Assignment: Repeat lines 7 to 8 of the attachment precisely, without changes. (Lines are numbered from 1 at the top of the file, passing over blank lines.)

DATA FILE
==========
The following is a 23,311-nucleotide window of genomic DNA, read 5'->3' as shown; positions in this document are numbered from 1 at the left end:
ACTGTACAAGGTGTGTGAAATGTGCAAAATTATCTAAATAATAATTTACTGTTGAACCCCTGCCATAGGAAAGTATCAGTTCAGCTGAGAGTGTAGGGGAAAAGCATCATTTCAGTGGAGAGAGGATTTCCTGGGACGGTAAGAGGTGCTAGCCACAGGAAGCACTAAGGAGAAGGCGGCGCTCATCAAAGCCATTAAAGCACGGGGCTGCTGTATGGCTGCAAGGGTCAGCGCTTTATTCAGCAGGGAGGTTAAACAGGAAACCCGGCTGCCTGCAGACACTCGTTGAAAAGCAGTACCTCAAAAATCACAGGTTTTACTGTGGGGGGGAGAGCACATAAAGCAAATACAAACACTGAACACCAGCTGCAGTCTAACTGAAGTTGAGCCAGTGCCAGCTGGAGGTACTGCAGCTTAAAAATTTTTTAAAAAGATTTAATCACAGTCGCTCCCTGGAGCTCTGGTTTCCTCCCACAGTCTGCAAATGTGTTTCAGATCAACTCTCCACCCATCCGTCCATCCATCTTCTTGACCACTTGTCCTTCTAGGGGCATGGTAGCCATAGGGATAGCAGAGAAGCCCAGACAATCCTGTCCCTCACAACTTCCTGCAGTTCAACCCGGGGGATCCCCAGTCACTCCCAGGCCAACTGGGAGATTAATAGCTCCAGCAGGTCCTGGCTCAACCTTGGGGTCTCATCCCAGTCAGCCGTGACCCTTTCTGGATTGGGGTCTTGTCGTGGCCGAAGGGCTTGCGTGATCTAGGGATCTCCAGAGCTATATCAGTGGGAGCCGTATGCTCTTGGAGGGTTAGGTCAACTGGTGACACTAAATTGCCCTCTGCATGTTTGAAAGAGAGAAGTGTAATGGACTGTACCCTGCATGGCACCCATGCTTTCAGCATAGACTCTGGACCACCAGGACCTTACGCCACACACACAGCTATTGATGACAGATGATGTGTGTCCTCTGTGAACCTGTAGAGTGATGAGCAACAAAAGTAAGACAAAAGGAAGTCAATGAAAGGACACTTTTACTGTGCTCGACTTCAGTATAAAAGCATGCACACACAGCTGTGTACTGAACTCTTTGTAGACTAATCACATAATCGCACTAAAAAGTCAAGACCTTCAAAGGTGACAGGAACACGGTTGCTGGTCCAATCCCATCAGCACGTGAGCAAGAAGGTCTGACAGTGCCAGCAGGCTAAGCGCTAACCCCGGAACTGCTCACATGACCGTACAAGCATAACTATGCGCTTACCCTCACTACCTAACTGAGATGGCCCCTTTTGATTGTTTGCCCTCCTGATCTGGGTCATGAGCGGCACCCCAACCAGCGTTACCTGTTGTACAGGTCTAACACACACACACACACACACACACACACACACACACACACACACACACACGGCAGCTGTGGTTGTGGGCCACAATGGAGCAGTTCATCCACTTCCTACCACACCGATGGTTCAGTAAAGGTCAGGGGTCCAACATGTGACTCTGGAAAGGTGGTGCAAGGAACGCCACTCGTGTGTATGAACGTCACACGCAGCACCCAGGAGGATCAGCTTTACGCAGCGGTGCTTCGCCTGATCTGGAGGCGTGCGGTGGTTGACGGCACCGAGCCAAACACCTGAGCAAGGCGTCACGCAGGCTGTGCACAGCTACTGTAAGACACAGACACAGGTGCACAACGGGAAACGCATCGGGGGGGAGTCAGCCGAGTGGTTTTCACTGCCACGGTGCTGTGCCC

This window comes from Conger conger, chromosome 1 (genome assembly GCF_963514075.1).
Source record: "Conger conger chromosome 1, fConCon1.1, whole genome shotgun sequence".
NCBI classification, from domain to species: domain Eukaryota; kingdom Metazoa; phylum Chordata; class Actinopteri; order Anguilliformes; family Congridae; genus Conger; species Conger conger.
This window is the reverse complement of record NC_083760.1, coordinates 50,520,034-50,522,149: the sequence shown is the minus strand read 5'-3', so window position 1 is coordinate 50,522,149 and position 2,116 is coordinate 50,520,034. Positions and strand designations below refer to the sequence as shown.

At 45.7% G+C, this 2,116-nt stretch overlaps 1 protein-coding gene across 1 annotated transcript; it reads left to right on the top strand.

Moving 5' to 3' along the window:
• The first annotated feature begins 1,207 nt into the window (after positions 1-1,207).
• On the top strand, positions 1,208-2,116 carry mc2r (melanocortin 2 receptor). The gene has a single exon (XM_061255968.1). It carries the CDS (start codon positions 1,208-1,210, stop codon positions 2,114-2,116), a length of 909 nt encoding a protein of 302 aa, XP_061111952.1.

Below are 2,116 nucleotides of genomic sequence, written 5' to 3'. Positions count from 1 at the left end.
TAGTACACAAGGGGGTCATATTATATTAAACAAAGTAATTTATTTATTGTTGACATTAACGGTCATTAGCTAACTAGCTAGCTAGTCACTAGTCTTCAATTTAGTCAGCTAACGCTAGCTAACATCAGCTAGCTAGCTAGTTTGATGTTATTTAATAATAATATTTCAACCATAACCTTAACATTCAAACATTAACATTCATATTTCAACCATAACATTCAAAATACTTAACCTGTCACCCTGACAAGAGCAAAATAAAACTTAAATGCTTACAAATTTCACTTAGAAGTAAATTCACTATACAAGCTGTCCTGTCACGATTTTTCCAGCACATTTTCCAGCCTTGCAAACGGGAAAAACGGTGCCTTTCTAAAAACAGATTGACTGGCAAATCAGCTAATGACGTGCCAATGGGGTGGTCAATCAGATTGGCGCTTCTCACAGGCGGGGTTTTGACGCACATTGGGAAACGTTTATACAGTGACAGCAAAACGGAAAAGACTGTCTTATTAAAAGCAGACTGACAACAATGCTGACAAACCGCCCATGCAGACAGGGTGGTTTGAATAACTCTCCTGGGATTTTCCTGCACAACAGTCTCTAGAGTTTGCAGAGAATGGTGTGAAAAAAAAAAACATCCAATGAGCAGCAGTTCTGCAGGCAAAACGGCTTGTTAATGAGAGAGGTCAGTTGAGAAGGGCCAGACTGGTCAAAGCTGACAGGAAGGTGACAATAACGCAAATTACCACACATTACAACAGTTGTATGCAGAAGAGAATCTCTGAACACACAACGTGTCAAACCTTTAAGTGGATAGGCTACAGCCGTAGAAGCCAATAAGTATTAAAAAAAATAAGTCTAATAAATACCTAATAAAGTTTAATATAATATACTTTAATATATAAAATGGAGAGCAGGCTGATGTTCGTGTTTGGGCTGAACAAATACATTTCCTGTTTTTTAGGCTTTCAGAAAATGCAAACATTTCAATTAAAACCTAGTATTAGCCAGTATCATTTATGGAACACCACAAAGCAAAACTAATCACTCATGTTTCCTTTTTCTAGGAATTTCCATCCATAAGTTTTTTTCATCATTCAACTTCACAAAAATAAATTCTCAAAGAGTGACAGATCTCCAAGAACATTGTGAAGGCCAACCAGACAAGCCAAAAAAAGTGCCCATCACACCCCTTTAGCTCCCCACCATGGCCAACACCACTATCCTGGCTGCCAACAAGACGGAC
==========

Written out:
At 45.7% G+C, this 2,116-nt stretch overlaps 1 protein-coding gene across 1 annotated transcript; it reads left to right on the top strand.

Moving 5' to 3' along the window: